Thanks to Massachusetts General Law 93H (MGL 93H) and 201 CMR 17, state businesses have been mandated to produce comprehensive data security programs to protect their customers' personal information since 2010.
In regard to these laws, personal information is defined as a combination of:
- "A Massachusetts resident's first name and last name or first initial and last name; and
- Any of the following:
- Social Security number;
- Driver's license number or state-issued identificaiton card number; or
- Financial account number, or credit or debit card number, with or without any requried security code, access code, personal identication number or password, that would permit access to a resident's financial account..."
But is it wise to leave the fate of your crucial information in the hands of companies alone? When the stakes involve bank account vulnerability and having your credit status fall into shambles, a degree of personal responsibility is recommended for managing personal data security. There are several accessible methods to protect agaist identity theft that complement the security measures imposed upon businesses by the state.
- Keep your Social Security Number discrete; hidden away. Have the physical SSN card safely locked away at home rather than carrying it around in the wallet where it is more liable to go missing. Of course, only divulge the number in cases of absolutely necessity.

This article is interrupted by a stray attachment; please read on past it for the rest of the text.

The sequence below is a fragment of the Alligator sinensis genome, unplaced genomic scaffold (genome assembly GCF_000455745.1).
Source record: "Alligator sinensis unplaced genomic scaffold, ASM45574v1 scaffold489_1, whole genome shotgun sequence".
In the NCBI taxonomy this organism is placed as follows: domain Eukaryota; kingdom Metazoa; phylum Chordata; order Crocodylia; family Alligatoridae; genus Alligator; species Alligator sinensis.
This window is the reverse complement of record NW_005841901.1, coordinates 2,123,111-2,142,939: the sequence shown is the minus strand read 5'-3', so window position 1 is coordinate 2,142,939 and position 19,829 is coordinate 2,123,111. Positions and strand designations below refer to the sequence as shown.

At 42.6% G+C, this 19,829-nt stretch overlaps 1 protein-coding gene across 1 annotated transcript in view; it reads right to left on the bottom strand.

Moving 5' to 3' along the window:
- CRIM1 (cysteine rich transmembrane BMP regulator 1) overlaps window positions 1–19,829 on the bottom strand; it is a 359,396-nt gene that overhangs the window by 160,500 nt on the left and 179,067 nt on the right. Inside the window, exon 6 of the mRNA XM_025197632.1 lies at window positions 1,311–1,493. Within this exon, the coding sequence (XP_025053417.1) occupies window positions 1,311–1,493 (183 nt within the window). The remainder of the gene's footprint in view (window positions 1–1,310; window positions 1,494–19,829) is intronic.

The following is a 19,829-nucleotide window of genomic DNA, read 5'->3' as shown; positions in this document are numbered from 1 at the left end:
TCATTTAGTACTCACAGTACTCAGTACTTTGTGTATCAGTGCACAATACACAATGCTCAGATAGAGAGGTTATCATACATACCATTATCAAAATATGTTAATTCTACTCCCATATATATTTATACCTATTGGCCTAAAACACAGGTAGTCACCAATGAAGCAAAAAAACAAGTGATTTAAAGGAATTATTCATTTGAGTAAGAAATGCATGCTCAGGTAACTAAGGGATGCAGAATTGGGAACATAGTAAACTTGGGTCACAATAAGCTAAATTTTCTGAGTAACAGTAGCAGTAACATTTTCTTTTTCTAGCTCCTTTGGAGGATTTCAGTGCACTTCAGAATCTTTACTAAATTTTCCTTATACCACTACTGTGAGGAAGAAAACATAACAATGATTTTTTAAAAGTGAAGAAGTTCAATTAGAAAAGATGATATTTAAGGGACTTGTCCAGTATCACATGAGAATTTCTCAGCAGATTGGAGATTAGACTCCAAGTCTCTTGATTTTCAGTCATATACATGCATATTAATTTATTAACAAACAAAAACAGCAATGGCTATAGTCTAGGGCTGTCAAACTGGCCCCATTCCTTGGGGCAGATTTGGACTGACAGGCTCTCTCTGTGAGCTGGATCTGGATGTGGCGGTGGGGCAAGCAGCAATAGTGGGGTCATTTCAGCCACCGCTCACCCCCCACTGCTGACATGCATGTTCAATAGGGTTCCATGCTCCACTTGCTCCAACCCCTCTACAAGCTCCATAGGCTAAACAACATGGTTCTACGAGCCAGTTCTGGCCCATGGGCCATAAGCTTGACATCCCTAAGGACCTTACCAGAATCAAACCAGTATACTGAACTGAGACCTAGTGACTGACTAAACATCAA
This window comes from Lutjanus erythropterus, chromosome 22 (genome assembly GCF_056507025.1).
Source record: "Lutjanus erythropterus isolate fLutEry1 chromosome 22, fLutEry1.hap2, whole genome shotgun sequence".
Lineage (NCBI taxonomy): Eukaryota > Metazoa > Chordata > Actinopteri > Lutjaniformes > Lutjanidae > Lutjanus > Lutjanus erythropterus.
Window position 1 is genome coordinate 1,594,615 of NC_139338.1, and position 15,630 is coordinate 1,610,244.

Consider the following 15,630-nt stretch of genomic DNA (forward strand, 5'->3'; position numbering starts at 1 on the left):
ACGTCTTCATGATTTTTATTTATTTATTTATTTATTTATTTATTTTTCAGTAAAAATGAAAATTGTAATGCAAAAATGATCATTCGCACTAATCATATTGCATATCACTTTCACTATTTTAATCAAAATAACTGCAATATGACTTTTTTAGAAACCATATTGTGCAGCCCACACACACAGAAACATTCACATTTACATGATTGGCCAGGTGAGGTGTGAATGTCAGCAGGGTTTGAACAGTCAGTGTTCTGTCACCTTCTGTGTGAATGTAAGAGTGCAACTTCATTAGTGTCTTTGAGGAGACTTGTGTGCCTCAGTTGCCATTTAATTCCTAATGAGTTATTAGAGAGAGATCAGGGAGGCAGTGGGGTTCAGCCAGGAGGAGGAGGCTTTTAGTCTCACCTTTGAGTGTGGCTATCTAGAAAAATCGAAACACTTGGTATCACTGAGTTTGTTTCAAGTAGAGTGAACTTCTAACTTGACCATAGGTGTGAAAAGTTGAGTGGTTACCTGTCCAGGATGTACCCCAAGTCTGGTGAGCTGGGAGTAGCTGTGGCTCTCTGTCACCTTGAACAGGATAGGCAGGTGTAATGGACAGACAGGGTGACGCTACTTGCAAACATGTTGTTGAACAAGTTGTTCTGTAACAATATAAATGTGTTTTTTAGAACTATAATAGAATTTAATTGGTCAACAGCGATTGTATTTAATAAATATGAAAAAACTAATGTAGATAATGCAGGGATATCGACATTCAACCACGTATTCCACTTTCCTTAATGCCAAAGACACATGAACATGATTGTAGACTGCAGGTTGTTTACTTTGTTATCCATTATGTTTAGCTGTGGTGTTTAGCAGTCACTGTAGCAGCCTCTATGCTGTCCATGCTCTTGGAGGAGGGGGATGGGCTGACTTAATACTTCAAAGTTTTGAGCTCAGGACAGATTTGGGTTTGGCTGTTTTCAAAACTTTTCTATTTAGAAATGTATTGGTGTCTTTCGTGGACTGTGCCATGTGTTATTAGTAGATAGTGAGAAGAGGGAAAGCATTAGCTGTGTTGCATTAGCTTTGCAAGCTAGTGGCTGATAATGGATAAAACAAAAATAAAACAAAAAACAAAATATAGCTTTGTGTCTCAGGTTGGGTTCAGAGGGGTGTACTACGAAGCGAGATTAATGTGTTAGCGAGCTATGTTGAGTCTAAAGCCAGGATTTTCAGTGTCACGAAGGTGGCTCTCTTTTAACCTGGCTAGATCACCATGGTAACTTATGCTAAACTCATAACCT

- In the same vein, keep Personal Identification Numbers (PIN) safe. Try to memorize rather than writing them down on pieces of paper carried on the person, but if so, keep them stashed away and out of plain sight.
- Retain receipts as authoratative records of your transactions. Compare them with suspicous charges on your account statements and contact the bank if something you did not purchase appears.
- For unwanted documents containing personal information, properly destroy them, such as with a shredding machine. Otherwise, determined individuals who go dumpster diving can happen upon critical personal info.
- Guard your computer with a firewall and virus-detecting software to reduce the likelihood of malicious websites accessing your data.
- Request your own credit report at least once year. MA residents are entitled to a free copy once a year from each of the three major consumer reporting companies.
Responding to Identity Theft
Personal security measures and state-mandated security plans by businesses combine to form a powerful barrier to shield your personal information. But these protections do not grant complete immunity. In the event your information has been compromised, there are resources you can access to mitigate the damage.
- Report the identity theft to one of the same three companies that issue credit reports (Equifax, Experian or TransUnion). They will place a fraud alert on your credit report which will impede the identity thief's attempts at exploiting you.
- Close down any accounts you suspect have been trespassed or broken into.
- File a police report and use the report as proof you were a victim of identity theft when speaking with creditors.
- File a complaint with the Federal Trade Commission (FTC). They may be able to cross reference your case across their database to track down identity thieves.
Doing everything you can to make your personal information secure is the best way to ward off identity theft. Still, it's important to know what to do in the rare event your peerless defenses are bypassed.